Far too many of us take a “do it yourself” attitude to our Christian life, and quickly discover that they can’t do it on our own. We can’t work hard enough to make up for all of our weaknesses. We know all too well what Paul meant when he said: “all have sinned and fallen short” (see Romans 3:23), and that fear motivates us to act. Where we miss the point (like the older brother) is when we work to be righteous, not because we’re righteous. God saves us to work, we don’t work to be saved. Try as we might, our own righteousness (and not the righteousness that comes from being God’s child) will always be doomed to fall short.
This picture of this son is like a double-edged sword. It shows that even the most religious and moral people need the initiating grace of God, that they are just as lost; and it shows there is hope.5 If we could have earned our righteousness, then Jesus never would have come to die. We can’t be righteous in-and-of-ourselves, but the older brother was going to try. Because he was so focused on himself and his efforts, the older brother resented the grace his father gave to that boy. He never realized he needed the same grace. His sins were different but no less wrong. He didn’t see it that way, though. He couldn’t see past the beam in his eye.
The celebration he wouldn’t join was one of forgiveness and grace and a testimony to the great love of their father, but he wanted no part of it. He might as well be off in a far country squandering the love and grace his father had shown him, for he left his father without ever leaving home.
While many people want to give him a pass and merely believe he represents someone who acts impulsively and emotional at the sight of his long-lost brother, that just isn’t the case. They see him as someone who should be given a pass for a sudden misstep. The problem with that interpretation is that it misses the whole point of the parable. The elder son had never been truly devoted to his father. He had no genuine respect for his father, no interest in what pleased his father, no love for his father’s values, and no concern for his younger brother.6 By now, we must all realize the older brother is in the story to convict self-righteous people. They need salvation as well. We must all learn to celebrate God’s love and grace, especially as it’s shown to those we deem unworthy. God loves sinners and it is vital that we, as members of His family, love them as well. We can’t be self-righteous bigots who openly mock the grace of God to those unworthy of our time. We don’t have that right.
The most promising thing about the older brother’s story is that it’s open-ended. Several questions we propose just aren’t answered. Does he humble himself and go in to join the celebration? Does he accept his father’s invitation and perhaps, for the first time, see what it means to truly be a part of the family? Or does he continue to be blinded by his own pride and reject everything his father is giving him?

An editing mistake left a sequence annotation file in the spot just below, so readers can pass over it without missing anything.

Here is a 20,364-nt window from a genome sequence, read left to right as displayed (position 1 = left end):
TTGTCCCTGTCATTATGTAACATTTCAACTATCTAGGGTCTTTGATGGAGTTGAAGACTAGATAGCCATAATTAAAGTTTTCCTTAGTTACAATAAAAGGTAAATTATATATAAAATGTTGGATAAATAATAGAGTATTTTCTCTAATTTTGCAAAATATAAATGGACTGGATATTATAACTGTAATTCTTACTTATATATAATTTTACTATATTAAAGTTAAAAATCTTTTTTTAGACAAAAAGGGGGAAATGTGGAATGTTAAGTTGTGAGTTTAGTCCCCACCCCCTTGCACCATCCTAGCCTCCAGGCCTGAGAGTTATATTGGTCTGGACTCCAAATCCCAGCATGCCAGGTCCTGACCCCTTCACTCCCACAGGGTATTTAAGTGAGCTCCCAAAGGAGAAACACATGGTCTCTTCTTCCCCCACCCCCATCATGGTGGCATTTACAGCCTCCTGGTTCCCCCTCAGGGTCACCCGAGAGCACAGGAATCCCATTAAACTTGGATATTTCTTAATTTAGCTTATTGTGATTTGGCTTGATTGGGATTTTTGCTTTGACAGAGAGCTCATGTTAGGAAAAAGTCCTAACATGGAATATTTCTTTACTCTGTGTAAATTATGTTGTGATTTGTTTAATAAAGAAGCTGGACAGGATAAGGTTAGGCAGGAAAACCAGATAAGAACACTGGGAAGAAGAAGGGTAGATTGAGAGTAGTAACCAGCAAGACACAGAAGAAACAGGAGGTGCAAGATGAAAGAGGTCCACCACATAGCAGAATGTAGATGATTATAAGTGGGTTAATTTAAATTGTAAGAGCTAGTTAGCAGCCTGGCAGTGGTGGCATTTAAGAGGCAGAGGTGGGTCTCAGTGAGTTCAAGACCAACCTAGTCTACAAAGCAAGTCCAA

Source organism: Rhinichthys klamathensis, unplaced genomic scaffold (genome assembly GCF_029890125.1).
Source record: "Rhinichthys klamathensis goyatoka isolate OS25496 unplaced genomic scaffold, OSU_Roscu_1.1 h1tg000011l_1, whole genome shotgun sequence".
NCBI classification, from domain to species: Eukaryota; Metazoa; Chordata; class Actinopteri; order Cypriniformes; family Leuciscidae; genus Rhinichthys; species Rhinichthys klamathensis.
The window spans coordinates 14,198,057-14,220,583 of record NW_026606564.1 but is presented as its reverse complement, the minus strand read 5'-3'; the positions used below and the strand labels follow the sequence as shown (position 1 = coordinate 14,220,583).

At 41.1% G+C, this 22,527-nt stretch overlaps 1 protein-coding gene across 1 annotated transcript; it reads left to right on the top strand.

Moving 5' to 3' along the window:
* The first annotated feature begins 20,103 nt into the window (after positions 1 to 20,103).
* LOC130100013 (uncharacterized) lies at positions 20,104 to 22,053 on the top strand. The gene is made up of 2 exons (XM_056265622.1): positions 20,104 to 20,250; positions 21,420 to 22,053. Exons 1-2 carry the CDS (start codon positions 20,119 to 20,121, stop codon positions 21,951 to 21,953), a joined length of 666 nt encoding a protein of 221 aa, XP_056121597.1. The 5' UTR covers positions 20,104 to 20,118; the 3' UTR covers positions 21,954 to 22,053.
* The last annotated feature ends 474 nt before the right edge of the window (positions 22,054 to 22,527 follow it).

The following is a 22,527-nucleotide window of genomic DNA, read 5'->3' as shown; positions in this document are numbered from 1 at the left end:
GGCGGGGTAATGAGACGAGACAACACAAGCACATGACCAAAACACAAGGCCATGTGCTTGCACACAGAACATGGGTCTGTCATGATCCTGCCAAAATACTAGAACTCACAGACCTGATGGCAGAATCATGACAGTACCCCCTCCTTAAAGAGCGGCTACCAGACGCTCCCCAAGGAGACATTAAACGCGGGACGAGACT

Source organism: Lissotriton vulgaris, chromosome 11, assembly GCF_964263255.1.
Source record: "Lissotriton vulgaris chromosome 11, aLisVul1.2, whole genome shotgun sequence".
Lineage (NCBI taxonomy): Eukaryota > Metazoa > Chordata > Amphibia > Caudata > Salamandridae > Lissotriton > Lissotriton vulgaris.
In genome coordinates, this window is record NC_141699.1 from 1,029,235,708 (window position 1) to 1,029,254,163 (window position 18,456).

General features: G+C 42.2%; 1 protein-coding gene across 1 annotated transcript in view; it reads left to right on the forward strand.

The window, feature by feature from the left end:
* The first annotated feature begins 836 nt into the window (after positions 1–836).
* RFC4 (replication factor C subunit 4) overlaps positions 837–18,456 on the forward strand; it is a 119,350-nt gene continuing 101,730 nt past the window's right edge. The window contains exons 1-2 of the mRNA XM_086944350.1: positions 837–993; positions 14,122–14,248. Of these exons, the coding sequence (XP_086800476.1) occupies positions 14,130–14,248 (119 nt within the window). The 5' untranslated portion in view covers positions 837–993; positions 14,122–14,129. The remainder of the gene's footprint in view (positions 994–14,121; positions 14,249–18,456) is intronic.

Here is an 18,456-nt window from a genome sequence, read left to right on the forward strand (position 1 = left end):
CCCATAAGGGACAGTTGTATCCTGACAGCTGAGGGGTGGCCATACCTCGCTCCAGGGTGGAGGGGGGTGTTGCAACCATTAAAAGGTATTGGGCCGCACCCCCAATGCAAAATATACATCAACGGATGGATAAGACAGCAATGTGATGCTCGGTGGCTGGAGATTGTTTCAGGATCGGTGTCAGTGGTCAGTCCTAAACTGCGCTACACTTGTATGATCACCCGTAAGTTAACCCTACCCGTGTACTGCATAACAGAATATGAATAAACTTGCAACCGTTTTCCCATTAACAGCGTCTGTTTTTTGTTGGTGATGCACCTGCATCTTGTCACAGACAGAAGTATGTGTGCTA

We’re left asking this question as the younger son comes back to his family, “will the older one as well?” Hopefully, this story reminds each of us that our own story has not yet ended either. The eternal message of this parable is overwhelming. After describing God’s amazing love for the lost in such a poetic way, Jesus now challenges us to love the lost like our Heavenly Father does.
In the end, the most pressing questions the older brother brings up are obvious. What will we do with the love God longs to show us and the rest of the world? Will we throw down our prejudices and our self-worth to see how much He loves all His children? Will we join the celebration God has every time a sinner repents? Will we let go of our stubbornness and self-righteous and forgive those who wronged us? Will we be gracious or will we remain outside the house, sulking? Will we be the prodigal who repents or the prodigal who doesn’t? Will we be the young, foolish brother celebrating our father’s love or will we be the older, foolish brother still ignoring it all these years later?
Which brother will we be? Both were prodigals, only one realized it.
¹ John MacArthur, The Prodigal Son, (Nashville: Thomas Nelson, 2008), 41.
² Kenneth E. Bailey, The Cross & The Prodigal, (Downer Grove: IL: InterVarsity Press, 2005), 84.
³ Bailey, The Cross & The Prodigal, 82.
4 Brad H. Young, The Parables, (Grand Rapids, MI: Baker Books, 1998), 156.
5 Timothy Keller, The Prodigal God, (New York: Penguin Books, 2008), 83.
6 MacArthur, The Prodigal Son, 150.
All Scripture taken from the New King James Version. Copyright (c) 1982 by Thomas Nelson, Inc. Used by Permission. All rights reserved.
Photo by Kipras Štreimikis on Unsplash
Originally published on December 20, 2017. Written by David Salisbury.